Our Modern Anxiety

No amount of books nor candles can swindle me out of the grips of my modern anxiety. Possessions only fester in the corner of my mind chartered for guilt. A dawdling nomad couldn’t carry the weight that’s on my shoulders. How do you find yourself, sharing pages upon pages of facile pathos like the hands of a teenage girl on the deep dark web? I find myself backed into the corner of my forlorn existence; a nugatory position for any jism of ambition. He laughed at me as he flicked his aged cigarette butt into my face, castrating any anticipation of approval. ‘you changed your bedsheets today. And you still feel depressed.’ Mocking my avocado-sourdough proficiency of how to deal with life I leapt back in cold sweat panic. He saw right through me. ‘You washed yourself today, but you still feel anxious.’ Neurotically I smelt each garment of unwashed clothing hoping to find the smell of my grandmother’s. I did not. Audaciously he caressed the inner thigh of my mind’s eye, soothing the oily hair, sweat stricken to the back of my neck. Hushed by the recognition of a solidified concurrence, I laid down. No primly chosen nail-polish, no 20-minute brisk walk over Hilly Fields, no overthought uber-eats order was going deter or subdue the company. The battle was lost.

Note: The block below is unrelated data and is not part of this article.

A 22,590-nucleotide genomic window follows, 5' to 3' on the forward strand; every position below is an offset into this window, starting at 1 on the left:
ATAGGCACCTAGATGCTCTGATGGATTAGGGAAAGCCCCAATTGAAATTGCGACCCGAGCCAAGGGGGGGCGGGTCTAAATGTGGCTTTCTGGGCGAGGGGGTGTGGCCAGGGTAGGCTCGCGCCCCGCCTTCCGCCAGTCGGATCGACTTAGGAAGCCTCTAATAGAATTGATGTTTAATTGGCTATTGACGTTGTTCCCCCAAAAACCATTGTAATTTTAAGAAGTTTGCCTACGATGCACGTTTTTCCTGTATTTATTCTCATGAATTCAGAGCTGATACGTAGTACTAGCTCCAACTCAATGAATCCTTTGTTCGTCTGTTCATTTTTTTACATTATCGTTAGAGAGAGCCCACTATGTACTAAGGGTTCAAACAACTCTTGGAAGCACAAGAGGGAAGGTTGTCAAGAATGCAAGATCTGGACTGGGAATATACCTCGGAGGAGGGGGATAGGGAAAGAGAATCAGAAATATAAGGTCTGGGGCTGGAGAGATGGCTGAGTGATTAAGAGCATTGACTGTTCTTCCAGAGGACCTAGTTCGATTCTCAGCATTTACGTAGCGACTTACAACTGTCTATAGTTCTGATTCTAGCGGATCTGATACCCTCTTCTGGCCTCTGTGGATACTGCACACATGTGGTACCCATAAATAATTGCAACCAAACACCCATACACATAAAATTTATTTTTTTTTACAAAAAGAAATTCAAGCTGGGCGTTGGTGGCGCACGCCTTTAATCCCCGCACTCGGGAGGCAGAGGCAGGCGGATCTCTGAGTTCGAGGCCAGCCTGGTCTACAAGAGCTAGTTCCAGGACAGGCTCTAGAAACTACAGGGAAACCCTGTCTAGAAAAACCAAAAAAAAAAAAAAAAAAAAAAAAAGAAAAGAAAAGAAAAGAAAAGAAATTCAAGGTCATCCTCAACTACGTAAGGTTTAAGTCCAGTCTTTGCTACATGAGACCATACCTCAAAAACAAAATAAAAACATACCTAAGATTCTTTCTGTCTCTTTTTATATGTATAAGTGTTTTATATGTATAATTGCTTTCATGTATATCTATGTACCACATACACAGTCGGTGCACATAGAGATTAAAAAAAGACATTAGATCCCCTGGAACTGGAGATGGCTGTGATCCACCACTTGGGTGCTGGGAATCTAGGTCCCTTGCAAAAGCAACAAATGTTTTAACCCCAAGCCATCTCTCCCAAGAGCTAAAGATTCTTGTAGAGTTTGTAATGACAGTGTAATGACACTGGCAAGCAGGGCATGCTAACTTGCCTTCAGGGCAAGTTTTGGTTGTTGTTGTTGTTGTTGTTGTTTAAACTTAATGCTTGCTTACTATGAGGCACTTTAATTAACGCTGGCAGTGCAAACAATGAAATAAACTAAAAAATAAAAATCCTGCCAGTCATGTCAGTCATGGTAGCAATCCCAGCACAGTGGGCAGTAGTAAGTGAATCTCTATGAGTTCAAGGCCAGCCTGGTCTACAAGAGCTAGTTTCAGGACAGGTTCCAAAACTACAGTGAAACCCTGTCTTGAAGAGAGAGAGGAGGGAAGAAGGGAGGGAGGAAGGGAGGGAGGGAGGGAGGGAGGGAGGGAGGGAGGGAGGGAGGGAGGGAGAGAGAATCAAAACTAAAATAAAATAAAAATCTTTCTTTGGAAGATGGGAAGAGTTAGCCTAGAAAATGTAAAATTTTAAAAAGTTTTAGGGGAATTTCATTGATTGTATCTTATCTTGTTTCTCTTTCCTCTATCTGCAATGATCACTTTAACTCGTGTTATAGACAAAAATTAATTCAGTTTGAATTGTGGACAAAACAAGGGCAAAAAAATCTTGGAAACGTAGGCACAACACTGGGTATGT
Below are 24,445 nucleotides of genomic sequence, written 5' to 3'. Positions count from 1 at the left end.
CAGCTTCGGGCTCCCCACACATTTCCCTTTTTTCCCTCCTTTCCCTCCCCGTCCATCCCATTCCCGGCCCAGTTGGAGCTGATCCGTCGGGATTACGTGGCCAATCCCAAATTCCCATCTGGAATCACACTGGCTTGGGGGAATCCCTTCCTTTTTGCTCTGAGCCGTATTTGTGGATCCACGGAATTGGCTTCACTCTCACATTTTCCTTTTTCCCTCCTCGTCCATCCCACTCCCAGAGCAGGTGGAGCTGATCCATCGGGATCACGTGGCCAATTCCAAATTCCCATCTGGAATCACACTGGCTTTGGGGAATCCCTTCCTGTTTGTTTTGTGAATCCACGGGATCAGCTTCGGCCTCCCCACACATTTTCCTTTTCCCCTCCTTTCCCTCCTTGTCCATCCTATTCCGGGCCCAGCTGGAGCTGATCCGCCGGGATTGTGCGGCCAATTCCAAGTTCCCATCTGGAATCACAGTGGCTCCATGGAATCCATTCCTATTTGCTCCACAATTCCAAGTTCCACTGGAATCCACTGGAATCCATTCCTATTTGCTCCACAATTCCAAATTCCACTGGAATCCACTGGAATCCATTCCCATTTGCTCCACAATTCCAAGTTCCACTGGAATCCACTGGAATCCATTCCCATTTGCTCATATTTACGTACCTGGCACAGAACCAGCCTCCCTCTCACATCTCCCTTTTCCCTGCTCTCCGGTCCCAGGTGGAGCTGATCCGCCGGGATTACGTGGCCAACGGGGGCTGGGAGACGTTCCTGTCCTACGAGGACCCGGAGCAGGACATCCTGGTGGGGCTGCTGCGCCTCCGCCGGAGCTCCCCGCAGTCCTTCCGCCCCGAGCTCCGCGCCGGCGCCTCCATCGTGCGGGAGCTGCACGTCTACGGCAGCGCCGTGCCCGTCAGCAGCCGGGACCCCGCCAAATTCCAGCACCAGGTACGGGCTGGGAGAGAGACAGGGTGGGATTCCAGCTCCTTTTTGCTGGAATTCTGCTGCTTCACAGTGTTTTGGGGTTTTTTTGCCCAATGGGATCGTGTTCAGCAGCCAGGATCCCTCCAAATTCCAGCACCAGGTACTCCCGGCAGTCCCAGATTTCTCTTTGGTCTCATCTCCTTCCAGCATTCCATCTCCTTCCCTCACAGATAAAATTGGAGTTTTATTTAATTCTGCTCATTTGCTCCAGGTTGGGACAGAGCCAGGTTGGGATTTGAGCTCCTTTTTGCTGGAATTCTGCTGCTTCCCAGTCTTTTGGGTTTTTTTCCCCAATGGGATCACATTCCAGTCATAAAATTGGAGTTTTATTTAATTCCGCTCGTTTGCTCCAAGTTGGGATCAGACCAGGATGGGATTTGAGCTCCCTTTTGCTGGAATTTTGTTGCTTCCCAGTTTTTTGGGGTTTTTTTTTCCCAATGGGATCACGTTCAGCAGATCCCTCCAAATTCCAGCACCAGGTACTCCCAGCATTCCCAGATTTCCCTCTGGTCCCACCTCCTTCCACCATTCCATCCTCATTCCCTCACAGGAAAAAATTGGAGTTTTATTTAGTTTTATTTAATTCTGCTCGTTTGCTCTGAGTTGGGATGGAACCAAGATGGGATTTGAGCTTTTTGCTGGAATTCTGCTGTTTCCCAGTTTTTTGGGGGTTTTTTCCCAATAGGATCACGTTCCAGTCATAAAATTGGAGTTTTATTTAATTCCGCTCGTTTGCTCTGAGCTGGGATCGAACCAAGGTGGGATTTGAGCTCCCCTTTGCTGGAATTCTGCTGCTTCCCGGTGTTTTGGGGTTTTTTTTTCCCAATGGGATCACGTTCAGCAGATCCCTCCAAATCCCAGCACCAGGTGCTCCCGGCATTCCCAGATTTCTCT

As the vitality left my system the gnashing pains crept in. The goading compression in meus caput reached an all-time high and I sought to sooth this with gentle pleasantries and the hush of such sibilance, alas, the softer sounds surrendered in favour of frightening me with prickly plosive. Speaking seemed like an option until the pressing realisation arised that no one would listen. Bottles and bottles and cans and bottles impaired my ability to reasonably form a jury around me. A trial never ending. A prosecution only pretending. There’s no continuation if there’s no end. Ceasing to accept my fallibility I hauled the unshaven legs that had served me for 21 years up to my chest and I embodied the position of a foetus. If I can’t ravish in the rapture of my existence, then nor can you. He peeled every inch of my armoured lingerie from the welts of my skin as if I were only a banana eaten too quickly on the tube journey home. Sparking another cigarette alarmingly close to the gasoline grievances of yesterday’s laughter he sneered at me. Belittled and bereft I lay.

As the teasing moon arrived, the sum of the day deliquesced into the late hours. Gingerly I waited for sleep to cradle my bones and turgid marbles as though I hoped it were enough to suspend me for a lifetime. Whetted stars arose against the crushed black velvet of the sky once again irradiating the pillow on which my head was allotted. He pulled back the duvet, clean on today and scraped his sordid body next to mine forging an untoward companionship. It dawned on me then, that lonely was something I was not. Inescapably I'd been bound to my best friend this whole time. Whether as the voice in the sky, the fungus gnats on my bonsai or the collection of records I’ve had to justify, my sadness never left me and nor did I.



By Sophie Muir

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